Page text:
668. Joan Robinson to Harrod , 13 May [1937] [a]

[Replies to a letter not found; follows on from 666 , continues at 671 ]

3, Trumpington Street, Cambridge

13 May [1937]

My dear Roy

I took a glance at your review [1] & was quite overwhelmed by your flattering remarks. If you take out the critical bit I shall really be afraid of the evil eye. But I think you are right to take it out, for we ought to get it cleared up ourselves before bothering the public.

(1) When I say amount of capital, I mean the total amount--not per head or per unit of output. The measurement involves of course an Index [number] problem, but it seems to me that that is inevitable when changes of technique are involved. The best measure I think is in terms of cost units at a given date i.e. two stocks of capital are equal if they cost the same to produce at the same date.

It is because you deal in capital per head (period of production) instead of stock of capital that we have got at cross purposes. I think my method more flexible & generally useful. e.g. how would you deal with the Classical case i.e. employment fixed and the rate of interest variable? (In my case rate of interest is fixed & employment variable, but my method deals with Classical case just as easily)

(2) You define a neutral invention as one which would, with given rate of interest, leave capital per head unchanged. i.e. it is an invention which leaves m.p. of capital the same, & raises m.p. of labour only. This is the border line case between Pigou neutral & capital saving regions--it [b] lies within Hicks capital saving region. [2] It requires no change in capital per head to give equilibrium with a constant rate of interest & it is for this reason that you do not have to make use of elasticity of substitution in your argument. But surely you are wrong in saying it leaves relative share of capital unchanged? It leaves absolute share unchanged. Capital per head is same, r[ate] of i[nterest] is same \ income going to capital per unit of labour is the same. But product per unit of labour is raised (because technique has improved) \ real wages are raised & relative share of capital is reduced. Assuming all wages consumed (saving done by capitalists only) we get equilibrium with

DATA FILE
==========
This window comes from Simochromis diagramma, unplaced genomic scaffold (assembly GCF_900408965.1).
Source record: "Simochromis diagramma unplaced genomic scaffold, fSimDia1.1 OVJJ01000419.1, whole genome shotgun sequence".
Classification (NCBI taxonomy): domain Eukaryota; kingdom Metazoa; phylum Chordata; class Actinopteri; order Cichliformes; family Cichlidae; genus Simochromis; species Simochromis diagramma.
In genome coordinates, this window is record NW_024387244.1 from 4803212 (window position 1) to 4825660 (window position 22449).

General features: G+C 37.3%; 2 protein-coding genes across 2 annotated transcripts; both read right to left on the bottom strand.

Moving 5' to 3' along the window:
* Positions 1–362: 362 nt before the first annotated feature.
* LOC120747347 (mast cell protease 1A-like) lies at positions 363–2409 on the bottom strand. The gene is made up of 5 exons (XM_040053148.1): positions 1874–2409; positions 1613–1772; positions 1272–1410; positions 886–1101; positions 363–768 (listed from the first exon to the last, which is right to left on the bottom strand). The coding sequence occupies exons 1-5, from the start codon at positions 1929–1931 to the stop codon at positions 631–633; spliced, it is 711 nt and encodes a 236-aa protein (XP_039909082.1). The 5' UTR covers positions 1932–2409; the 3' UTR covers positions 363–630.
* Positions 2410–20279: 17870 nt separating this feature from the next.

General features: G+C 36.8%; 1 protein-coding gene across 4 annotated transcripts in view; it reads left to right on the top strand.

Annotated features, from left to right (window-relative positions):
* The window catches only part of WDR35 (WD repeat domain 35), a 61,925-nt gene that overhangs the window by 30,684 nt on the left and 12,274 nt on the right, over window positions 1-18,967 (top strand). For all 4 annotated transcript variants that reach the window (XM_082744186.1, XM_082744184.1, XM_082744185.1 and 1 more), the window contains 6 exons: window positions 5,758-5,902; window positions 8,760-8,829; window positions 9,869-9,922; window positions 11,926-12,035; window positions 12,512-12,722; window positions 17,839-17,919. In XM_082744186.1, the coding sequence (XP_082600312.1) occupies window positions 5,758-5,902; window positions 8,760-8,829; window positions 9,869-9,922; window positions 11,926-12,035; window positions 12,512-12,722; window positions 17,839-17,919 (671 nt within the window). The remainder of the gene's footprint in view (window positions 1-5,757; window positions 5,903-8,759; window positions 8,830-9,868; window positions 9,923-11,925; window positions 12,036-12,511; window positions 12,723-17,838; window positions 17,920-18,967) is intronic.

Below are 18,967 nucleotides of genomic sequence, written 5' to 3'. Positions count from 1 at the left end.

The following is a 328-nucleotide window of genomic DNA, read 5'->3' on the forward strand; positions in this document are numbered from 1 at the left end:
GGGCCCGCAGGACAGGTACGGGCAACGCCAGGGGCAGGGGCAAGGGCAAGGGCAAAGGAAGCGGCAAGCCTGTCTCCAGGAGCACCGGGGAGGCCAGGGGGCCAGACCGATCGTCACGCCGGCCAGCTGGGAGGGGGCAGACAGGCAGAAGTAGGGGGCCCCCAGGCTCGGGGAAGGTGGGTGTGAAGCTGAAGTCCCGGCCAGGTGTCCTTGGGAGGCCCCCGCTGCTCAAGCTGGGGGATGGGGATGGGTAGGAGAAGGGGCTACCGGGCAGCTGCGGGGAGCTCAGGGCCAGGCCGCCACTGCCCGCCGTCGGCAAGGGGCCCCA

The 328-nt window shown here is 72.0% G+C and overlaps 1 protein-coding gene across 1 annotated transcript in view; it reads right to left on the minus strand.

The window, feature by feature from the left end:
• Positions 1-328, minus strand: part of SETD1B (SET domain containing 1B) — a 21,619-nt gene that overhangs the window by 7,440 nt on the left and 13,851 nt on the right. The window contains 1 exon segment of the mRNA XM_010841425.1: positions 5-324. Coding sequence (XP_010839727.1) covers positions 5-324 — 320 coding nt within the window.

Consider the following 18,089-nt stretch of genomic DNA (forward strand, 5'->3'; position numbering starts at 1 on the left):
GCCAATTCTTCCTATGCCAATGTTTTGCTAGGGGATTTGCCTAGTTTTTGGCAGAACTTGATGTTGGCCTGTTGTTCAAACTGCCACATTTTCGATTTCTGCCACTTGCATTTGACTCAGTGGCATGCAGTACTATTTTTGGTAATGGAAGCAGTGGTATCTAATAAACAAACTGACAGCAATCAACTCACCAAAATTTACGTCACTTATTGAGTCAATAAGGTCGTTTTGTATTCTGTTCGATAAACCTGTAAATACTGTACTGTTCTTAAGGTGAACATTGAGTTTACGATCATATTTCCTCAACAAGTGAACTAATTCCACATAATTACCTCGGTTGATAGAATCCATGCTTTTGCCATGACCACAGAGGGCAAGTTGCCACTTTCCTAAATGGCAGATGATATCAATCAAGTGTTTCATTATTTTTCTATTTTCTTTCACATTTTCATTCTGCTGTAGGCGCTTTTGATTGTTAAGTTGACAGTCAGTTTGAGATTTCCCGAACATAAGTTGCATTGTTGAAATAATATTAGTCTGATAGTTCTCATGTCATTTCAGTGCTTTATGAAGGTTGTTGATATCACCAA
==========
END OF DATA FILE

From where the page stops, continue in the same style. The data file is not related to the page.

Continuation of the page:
1) same employment

2) same stock of capital

3) larger total income

This is an important case for mapping out effects of inventions, but I think it a pity if you insist on calling it "neutral" as Hicks has got it first (not to mention Pigou) & tagged the term to something else.

(3) I think you are right in your review about my wage-subsidy case [3] --but to go to the bottom of it would take me very deep, & as it is a bit of a rag anyway I thought I'd leave it like that.



  1. 1. R. F. Harrod, "Essays in the Theory of Employment" ( 1937:9 ; see note 1 to letter 666 for context). Robinson's notion of neutrality is discussed on pp. 328-29. Reproduced by kind permission of the Provost and Scholars, King's College, Cambridge.

    2. References are to A. C. Pigou, Economics of Welfare (1924), p. 632 (part IV, chap. IV, § 4), and J. R. Hicks, The Theory of Wages (1932), pp. 121-27. Robinson later illustrated this statement by means of a diagram: letter 671 , [jump to page] .

    3. Harrod, "Essays in the Theory of Employment" ( 1937:9 ), p. 327.

    1. a. ALS, four pages (the last two numbered) on three leaves (the first written on both sides), in HP IV-1089-1107. The front page is marked "?1937" on top.

      b. Ms: «--lies».

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